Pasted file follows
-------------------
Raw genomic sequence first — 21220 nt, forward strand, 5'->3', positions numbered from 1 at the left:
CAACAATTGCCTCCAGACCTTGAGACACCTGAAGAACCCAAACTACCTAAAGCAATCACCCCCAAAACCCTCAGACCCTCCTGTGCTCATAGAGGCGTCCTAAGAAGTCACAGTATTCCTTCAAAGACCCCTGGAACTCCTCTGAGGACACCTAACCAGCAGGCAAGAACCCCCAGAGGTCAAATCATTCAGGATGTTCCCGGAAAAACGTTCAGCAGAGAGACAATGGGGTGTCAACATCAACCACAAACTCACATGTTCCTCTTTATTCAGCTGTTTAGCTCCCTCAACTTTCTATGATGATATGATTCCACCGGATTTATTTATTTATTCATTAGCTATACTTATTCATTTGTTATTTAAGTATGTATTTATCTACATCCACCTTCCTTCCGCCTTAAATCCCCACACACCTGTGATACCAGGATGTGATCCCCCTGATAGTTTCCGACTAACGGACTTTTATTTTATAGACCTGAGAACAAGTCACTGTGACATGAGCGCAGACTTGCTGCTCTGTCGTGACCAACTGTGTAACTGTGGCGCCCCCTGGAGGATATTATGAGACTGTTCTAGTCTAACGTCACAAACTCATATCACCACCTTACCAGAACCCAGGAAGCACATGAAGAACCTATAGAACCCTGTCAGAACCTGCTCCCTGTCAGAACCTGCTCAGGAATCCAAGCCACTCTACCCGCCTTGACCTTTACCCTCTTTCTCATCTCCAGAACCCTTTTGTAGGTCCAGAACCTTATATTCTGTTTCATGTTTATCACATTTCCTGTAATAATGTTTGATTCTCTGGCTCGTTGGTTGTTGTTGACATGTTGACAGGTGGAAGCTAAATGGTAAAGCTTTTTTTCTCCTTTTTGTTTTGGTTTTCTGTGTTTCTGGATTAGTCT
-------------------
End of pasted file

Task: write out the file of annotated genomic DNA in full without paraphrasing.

Raw genomic sequence first — 21220 nt, forward strand, 5'->3', positions numbered from 1 at the left:
CAACAATTGCCTCCAGACCTTGAGACACCTGAAGAACCCAAACTACCTAAAGCAATCACCCCCAAAACCCTCAGACCCTCCTGTGCTCATAGAGGCGTCCTAAGAAGTCACAGTATTCCTTCAAAGACCCCTGGAACTCCTCTGAGGACACCTAACCAGCAGGCAAGAACCCCCAGAGGTCAAATCATTCAGGATGTTCCCGGAAAAACGTTCAGCAGAGAGACAATGGGGTGTCAACATCAACCACAAACTCACATGTTCCTCTTTATTCAGCTGTTTAGCTCCCTCAACTTTCTATGATGATATGATTCCACCGGATTTATTTATTTATTCATTAGCTATACTTATTCATTTGTTATTTAAGTATGTATTTATCTACATCCACCTTCCTTCCGCCTTAAATCCCCACACACCTGTGATACCAGGATGTGATCCCCCTGATAGTTTCCGACTAACGGACTTTTATTTTATAGACCTGAGAACAAGTCACTGTGACATGAGCGCAGACTTGCTGCTCTGTCGTGACCAACTGTGTAACTGTGGCGCCCCCTGGAGGATATTATGAGACTGTTCTAGTCTAACGTCACAAACTCATATCACCACCTTACCAGAACCCAGGAAGCACATGAAGAACCTATAGAACCCTGTCAGAACCTGCTCCCTGTCAGAACCTGCTCAGGAATCCAAGCCACTCTACCCGCCTTGACCTTTACCCTCTTTCTCATCTCCAGAACCCTTTTGTAGGTCCAGAACCTTATATTCTGTTTCATGTTTATCACATTTCCTGTAATAATGTTTGATTCTCTGGCTCGTTGGTTGTTGTTGACATGTTGACAGGTGGAAGCTAAATGGTAAAGCTTTTTTTCTCCTTTTTGTTTTGGTTTTCTGTGTTTCTGGATTAGTCT